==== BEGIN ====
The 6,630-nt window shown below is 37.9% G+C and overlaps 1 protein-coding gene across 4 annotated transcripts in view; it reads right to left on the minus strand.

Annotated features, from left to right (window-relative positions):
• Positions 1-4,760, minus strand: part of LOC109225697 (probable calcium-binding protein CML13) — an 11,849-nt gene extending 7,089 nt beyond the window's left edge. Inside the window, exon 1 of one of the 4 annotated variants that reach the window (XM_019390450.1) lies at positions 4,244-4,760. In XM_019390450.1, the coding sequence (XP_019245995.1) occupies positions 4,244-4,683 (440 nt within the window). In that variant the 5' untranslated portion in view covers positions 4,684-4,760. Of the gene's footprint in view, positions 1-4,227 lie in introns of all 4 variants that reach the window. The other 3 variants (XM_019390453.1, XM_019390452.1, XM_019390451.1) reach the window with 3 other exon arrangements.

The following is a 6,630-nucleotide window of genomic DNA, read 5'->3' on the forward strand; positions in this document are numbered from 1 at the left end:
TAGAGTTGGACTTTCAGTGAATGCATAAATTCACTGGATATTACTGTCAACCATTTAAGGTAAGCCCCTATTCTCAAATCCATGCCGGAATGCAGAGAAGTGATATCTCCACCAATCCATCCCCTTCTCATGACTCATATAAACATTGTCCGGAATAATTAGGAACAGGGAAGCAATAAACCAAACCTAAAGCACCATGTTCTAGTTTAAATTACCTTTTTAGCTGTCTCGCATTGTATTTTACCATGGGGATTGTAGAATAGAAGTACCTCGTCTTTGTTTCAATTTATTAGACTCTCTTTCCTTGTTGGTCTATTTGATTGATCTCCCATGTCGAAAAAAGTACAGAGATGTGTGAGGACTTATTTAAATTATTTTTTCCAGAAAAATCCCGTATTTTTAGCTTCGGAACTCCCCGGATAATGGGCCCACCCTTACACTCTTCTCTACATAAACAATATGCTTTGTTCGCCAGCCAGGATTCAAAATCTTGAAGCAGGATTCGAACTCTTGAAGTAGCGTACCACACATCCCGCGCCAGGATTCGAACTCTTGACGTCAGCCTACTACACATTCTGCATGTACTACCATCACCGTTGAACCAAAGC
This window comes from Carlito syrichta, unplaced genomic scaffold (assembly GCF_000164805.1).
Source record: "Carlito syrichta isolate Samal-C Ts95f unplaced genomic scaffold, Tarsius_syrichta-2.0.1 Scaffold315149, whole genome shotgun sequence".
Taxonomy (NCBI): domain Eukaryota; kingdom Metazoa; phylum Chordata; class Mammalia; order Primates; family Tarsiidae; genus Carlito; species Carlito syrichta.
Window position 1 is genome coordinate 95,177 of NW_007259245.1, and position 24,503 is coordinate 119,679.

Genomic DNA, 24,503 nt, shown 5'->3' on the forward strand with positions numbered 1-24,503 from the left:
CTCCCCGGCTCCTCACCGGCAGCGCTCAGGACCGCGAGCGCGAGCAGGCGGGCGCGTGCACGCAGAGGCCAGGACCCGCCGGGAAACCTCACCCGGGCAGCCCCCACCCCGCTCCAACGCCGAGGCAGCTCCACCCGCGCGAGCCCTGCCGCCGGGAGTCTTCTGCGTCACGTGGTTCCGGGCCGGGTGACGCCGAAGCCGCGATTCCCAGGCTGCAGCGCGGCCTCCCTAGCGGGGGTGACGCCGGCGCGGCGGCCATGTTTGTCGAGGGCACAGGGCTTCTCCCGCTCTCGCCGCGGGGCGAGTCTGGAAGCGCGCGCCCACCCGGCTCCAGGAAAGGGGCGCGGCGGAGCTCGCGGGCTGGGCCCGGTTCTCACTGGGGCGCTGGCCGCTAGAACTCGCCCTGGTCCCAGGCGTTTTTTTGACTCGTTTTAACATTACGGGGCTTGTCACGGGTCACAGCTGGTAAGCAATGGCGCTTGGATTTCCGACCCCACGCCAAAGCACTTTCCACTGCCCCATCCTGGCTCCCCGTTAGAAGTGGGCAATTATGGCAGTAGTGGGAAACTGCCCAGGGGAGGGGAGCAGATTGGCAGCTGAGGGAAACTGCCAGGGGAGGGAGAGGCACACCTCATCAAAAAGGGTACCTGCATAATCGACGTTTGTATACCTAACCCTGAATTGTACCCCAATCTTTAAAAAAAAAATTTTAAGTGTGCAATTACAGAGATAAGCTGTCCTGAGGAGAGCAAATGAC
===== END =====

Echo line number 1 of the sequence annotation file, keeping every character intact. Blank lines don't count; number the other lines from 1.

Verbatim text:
The 6,630-nt window shown below is 37.9% G+C and overlaps 1 protein-coding gene across 4 annotated transcripts in view; it reads right to left on the minus strand.